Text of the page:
Bahamas Proposal to Ban Marital Rape Sparks Controversy
A bill in the Bahamian legislature that would criminalize marital rape has sparked public debate. The lawmaker who drafted the bill, Minister of State for Social Development Loretta Butler-Turner, says the bill would combat attitudes about spousal relationships that leave women vulnerable to abuse, reports the Associated Press. Currently, charges of rape can only be brought against a spouse if the couple is legally separated or in the process of getting a divorce, according to the Nassau Guardian.
The bill has ignited debate among the public during government-organized forums and on radio talk shows. Many say they are opposed to the measure because it contradicts their Christian values or because they believe it will lead to women filing false charges against their husbands, reports the Associated Press. One of the most vocal religious leaders in opposition to the bill, Senior Pastor of the Kingdom Life Church Cedric Moss, has said that sexual violence within marriage should not be called rape and should be addressed with lesser penalties than non-marital rape, according to the Nassau Guardian.
The extent of controversy over the bill led Progressive Liberal Party Senate Leader Allyson Maynard-Gibson to propose last week that the bill be withdrawn until an in-depth study about domestic violence can be conducted, reports the Nassau Guardian. She suggested that evaluation of the bill be "removed from the political arena and be conducted by nationally and internationally respected experts" in the legal, religious and medical fields. She also called for several sweeping changes in how rapes are prosecuted, including the creation of a new family court system to try domestic violence charges.
Sandra Dean-Patterson, director of a nonprofit that aides abuse victims continues to speak out in support of the bill. She told the Associated Press that the bill "says that our nation will no longer condone violence in the family. If you have to force your husband or your wife to be sexual, something is wrong with the relationship."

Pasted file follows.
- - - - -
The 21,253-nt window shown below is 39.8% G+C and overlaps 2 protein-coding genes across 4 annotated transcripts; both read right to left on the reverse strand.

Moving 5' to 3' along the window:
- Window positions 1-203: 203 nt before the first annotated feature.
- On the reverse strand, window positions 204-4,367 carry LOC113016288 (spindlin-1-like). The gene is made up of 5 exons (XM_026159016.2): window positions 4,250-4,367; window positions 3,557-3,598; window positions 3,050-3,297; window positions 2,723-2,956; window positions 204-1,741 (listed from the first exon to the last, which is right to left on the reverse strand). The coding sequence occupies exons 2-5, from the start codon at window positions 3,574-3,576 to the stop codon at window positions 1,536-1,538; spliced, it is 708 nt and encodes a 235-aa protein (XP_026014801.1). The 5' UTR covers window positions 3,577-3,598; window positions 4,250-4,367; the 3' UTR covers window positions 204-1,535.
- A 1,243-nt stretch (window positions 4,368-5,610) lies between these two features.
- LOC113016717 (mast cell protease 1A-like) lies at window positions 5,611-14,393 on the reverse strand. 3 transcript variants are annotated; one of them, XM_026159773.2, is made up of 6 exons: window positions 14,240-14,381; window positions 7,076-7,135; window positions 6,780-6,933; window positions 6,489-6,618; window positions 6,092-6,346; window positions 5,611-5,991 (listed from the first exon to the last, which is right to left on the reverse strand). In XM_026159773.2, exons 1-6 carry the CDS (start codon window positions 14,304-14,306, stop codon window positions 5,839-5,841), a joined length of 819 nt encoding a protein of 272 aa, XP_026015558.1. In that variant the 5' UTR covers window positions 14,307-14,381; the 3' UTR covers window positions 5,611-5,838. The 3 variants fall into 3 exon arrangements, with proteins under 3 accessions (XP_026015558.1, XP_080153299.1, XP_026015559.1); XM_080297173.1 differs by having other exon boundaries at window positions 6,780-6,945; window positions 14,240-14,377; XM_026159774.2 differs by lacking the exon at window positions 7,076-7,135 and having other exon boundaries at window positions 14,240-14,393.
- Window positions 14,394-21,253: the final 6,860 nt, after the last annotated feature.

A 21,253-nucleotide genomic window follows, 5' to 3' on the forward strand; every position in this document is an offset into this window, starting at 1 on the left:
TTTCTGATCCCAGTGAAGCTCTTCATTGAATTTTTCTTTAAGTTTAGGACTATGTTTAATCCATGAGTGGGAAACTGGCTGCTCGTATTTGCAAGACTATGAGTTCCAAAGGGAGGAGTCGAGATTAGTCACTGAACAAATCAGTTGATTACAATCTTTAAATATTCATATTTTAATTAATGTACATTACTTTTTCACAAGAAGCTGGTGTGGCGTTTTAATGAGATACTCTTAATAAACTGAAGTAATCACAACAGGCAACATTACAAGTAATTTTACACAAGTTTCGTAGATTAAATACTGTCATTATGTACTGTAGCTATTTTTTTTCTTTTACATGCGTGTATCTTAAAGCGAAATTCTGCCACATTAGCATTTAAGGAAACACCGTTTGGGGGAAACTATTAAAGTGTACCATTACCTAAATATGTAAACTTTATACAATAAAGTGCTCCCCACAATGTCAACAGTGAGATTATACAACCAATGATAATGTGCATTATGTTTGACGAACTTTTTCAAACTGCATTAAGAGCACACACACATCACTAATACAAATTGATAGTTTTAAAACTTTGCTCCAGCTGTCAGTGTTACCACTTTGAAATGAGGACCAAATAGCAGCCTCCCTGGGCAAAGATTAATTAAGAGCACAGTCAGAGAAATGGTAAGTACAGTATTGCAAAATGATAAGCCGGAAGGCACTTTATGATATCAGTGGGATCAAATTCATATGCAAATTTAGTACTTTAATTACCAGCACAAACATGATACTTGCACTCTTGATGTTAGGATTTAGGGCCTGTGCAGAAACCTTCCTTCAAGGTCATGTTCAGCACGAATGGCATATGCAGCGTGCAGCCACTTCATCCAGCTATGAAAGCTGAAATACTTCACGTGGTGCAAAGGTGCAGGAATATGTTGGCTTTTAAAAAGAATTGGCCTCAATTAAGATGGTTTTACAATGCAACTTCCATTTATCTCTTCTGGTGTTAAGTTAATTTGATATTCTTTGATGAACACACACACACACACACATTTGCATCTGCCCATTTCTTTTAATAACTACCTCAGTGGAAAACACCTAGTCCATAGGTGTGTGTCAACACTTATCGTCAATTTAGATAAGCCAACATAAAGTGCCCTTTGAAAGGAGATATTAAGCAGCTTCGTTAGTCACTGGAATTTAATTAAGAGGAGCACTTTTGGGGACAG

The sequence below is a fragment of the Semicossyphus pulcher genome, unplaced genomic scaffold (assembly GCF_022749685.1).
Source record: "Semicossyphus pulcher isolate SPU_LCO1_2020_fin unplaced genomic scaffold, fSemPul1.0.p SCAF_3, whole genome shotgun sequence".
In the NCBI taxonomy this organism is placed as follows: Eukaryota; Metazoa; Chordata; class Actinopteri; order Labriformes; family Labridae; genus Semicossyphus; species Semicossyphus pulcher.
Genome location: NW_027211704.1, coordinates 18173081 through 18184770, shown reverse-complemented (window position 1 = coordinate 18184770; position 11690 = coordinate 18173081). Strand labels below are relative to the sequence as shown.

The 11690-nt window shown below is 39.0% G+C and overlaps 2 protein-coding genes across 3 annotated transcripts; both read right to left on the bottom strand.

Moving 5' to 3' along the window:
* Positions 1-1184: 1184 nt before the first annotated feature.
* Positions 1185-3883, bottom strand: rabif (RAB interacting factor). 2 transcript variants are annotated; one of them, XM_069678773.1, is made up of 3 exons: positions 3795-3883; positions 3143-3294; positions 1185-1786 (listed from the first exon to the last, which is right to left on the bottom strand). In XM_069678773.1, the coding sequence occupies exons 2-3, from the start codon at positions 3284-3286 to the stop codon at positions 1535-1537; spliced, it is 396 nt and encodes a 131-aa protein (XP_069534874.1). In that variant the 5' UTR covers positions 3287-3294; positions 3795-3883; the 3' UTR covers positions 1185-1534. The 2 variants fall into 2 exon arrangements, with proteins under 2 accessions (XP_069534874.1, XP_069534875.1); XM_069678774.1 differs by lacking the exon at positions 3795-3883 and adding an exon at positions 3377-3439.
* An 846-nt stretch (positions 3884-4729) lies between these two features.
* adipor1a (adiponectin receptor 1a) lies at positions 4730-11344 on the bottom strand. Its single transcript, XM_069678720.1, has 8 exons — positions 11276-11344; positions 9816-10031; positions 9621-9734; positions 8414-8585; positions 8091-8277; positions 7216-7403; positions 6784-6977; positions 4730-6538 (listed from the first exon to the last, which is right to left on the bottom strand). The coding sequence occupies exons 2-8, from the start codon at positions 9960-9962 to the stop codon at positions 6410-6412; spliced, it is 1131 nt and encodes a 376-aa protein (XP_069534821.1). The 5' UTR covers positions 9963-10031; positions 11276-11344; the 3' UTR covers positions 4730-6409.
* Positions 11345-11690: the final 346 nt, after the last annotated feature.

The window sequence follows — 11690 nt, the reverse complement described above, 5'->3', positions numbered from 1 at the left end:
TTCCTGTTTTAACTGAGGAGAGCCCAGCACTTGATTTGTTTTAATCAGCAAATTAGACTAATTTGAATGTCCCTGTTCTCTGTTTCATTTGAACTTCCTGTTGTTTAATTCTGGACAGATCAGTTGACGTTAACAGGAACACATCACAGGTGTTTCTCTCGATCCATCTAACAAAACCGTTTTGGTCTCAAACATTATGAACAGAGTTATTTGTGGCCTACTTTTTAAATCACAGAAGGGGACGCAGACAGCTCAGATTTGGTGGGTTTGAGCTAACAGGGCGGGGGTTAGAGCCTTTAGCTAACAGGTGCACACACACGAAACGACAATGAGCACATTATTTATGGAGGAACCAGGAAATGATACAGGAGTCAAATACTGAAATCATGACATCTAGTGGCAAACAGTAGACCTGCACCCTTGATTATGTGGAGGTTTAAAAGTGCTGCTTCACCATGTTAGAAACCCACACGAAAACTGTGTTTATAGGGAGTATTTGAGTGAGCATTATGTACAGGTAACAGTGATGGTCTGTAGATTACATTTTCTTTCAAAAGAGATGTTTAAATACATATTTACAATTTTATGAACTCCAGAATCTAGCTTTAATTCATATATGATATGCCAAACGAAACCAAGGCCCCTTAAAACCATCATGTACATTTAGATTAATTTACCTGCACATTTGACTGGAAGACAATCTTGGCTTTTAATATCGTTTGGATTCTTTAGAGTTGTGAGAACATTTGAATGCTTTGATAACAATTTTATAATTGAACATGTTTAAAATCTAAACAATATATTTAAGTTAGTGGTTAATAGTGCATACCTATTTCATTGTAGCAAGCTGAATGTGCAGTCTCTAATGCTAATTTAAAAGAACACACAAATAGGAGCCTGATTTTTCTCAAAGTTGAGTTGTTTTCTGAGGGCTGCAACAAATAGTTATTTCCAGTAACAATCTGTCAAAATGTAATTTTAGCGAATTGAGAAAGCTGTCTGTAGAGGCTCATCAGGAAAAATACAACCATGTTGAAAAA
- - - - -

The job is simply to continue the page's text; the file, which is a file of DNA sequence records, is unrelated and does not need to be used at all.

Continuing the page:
Media Resources: Associated Press 8/16/09; Nassau Guardian 8/12/09
10/31/2014 Federal Judge Exempts Another Catholic University from Birth Control Coverage - A federal judge ruled Tuesday that Ave Maria University, a Catholic university in Florida, does not have to comply with federal rules meant to ensure that covered employees can exercise their right to obtain birth control at no cost.
The Affordable Care Act requires all new health insurance plans to cover all FDA-approved contraceptives - such as the pill, emergency contraceptives, and IUDs - without charging co-pays, deductibles or co-insurance. . . .
10/31/2014 Women of Color in Tennessee Are United in Opposition to Amendment 1 - Just days before the general election in Tennessee, a coalition of community leaders, clergy, and advocates led a press conference encouraging women of color to vote no on Amendment 1, a dangerous and far-reaching measure on the state's ballot.
SisterReach, a grassroots organization focused on "empowering, organizing, and mobilizing women and girls in the community around their reproductive and sexual health to make informed decisions about themselves," organized the press conference "to call attention to the unique concerns Black and poor communities throughout Shelby County and across the state of Tennessee face on a daily basis" and to emphasize how the upcoming election "could further limit [black women's] reproductive, economic, political, and social autonomy."
"We assemble today to impress upon black women and women of color, many of whom are heads of households, to get out and vote," said SisterReacher Founder and CEO Cherisse Scott at the event.
SisterReach has been educating voters about the particularly dangerous impact of Amendment 1 on women of color. . . .
10/30/2014 Medication Abortion Access Threatened by Oklahoma Court Ruling - An Oklahoma state district court judge has refused to block a state law restricting medication abortion, clearing the way for the law to go into affect on November 1.
The Oklahoma Coalition for Reproductive Justice, together with a local abortion clinic in Tulsa, challenged HB 2684 in September, arguing that the law was an unconstitutional restriction on non-surgical abortion in the earliest weeks of pregnancy. . . .